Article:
Wednesday, 7 October 2015

Mistakes to Avoid in Audio Book Narration: When the Narrator Reads too Fast or Slow

The most important thing about an audiobook is the words read out. The second most important thing about an audio book is the spaces between. Consideration should be given to the length of pauses and the pacing of the reading as the words are spoken.

How to Audio Book Narrate

A book that is read in a galloping pace throughout is the audible equivalent to being bludgeoned over the ears. Beautifully written prose is nothing if it is read like a robot or without feeling. This is why heeding the spaces between the words is so important.

Take a listen to this excerpt from my audio book the Shuttered Room by Charles J Harwood, narrated by Rachel Shirley. The main character, Jess has been abducted and is pursued through the woods. The slight shifts in pace reflects the suspense build-up as Jess hides in the woods. But we suspect something explosive is about to happen, and the acceleration in pace is saved for when it is needed.

Pacing the Book Reading

Often, I will read the script with pacing in mind, but often, pacing will require tweaking in the sound editing process. This means lengthening or shortening the silences between the wave patterns that are spoken aloud.

When it comes to audio book narration, the following needs bearing in mind:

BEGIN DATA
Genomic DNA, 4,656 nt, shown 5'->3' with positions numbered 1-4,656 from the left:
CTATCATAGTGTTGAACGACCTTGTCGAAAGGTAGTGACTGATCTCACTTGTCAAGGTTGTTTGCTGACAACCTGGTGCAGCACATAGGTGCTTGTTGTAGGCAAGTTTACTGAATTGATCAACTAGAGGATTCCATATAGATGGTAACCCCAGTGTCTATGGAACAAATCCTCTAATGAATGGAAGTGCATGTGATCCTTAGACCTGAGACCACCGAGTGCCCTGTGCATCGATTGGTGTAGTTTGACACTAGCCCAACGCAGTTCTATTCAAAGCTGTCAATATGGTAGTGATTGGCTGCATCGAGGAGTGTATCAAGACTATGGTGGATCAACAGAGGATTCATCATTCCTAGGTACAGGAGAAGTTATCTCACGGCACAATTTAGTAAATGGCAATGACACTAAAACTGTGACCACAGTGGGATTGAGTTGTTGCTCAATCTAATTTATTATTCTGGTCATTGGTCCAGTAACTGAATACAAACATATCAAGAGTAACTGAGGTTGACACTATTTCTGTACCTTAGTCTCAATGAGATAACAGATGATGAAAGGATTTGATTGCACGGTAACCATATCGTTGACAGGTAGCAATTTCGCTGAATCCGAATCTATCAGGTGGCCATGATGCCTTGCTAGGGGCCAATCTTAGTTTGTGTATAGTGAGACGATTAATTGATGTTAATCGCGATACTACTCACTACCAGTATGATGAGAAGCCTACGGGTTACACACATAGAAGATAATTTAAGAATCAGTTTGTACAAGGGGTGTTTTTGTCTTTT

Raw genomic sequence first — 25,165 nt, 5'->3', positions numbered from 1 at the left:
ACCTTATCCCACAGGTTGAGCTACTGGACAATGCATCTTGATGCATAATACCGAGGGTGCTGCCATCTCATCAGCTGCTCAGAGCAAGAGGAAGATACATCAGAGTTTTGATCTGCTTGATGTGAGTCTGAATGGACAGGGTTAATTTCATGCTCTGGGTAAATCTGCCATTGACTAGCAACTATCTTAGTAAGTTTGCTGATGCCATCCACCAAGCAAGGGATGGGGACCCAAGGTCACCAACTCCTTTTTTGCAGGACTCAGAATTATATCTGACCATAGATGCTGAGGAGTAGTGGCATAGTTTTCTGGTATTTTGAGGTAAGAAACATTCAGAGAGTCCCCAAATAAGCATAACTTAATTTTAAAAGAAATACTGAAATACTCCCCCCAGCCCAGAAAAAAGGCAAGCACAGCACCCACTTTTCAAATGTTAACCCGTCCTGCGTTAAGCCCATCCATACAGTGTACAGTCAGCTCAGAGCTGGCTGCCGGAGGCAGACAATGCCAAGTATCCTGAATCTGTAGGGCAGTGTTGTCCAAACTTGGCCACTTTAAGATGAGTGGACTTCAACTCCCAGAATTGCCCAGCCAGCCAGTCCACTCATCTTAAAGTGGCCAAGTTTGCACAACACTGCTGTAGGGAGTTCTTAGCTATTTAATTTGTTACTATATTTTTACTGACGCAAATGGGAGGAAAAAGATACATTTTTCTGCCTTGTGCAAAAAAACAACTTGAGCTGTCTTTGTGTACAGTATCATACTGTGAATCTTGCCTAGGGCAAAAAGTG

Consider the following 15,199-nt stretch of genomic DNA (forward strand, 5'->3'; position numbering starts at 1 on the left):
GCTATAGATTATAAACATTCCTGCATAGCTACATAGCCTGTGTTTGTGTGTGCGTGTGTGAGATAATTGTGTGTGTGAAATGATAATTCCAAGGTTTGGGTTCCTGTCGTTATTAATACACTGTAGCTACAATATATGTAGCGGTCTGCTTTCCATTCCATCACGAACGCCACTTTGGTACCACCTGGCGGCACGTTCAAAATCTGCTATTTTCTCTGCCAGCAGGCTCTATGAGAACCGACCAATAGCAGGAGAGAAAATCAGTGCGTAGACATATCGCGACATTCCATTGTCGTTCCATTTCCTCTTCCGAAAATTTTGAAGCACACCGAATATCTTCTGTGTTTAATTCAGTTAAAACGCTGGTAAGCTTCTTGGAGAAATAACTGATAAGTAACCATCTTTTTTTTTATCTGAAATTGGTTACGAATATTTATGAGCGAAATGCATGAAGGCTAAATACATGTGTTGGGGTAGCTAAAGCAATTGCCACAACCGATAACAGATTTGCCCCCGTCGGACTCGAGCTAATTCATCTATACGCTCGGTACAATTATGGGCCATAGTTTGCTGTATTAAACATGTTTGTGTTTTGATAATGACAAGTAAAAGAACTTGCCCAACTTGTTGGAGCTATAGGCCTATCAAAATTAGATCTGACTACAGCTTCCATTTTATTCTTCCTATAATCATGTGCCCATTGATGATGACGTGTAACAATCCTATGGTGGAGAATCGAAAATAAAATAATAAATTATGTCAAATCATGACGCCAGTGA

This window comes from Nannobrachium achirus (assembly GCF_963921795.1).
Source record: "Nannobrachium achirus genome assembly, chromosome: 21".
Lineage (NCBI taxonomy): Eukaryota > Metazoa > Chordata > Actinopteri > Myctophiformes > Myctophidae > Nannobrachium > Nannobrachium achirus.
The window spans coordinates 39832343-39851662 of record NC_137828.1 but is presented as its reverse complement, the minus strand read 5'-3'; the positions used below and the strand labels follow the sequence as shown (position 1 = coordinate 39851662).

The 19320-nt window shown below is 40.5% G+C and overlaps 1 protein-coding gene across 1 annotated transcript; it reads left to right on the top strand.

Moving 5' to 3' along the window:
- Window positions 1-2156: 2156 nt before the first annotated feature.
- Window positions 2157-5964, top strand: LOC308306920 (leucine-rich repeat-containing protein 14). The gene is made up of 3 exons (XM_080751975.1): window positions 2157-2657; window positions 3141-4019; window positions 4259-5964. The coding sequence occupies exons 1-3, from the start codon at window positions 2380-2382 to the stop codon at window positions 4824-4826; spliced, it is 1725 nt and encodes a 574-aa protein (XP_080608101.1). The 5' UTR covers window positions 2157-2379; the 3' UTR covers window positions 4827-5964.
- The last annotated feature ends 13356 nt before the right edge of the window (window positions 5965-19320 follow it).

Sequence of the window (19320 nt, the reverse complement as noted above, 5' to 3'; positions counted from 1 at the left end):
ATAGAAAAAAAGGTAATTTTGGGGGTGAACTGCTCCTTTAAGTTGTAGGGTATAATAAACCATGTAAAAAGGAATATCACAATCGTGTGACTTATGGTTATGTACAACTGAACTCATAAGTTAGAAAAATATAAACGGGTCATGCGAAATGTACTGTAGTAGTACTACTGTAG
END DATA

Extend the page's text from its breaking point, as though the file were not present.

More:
When a sentence requires emphasis, a pause is often required. A character might reveal a secret, answer an important question or express deep emotion. Pauses are everything in such scenes. These longer-than-average pauses differentiate themselves from the rest of the narration.

When it comes to narrating action scenes, a faster pace is often required. This might be a chase, a gambling scene or a fight in the street.

When it comes to suspense, shifts in pace are often required. The moment before an explosive event might be slow, and then quicken once action commences.

Pacing in dialogue is another matter to consider. People speak in different speeds in different situations. A revelation of a secret might require emphasis between certain words and therefore pauses. A panicked person trying to communicate important information is likely to talk at a faster pace. Some characters might speak more slowly than others, and this can reflect who is speaking without having to use attributives.

How to Pace your Narration in an Audio Book

Instinct and the inner ear is important when fine-tuning the pacing of your audio book. It is also a good idea to listen to other audio books and pay attention to the pacing of the reading. Is yours faster than the norm? Does yours sound too slow after listening to a few audio books? Take a listen to lauded narrators with good reviews. How does your pacing sound by comparison? If undecided, I find it a good idea to do about three listening of each chapter. I always find a section of recording where the pause was far too short or where a piece of dialogue was rattled off too quickly. In such cases, I can adjust the pauses between the sentences or words.

Most recording software (I use Audacity) has a function where you can adjust the tempo of a recording without affecting the pitch. But use it sparingly. I will notch up or down the speed slightly. It can make all the difference to the spoken word. Always listen to the recording in context once the tweaking is done, to make sure it sounds right.

Be prepared to re-record the section if it continues to sounds wrong. The problem will continue to niggle, and will likely be picked up by the audio book listener.


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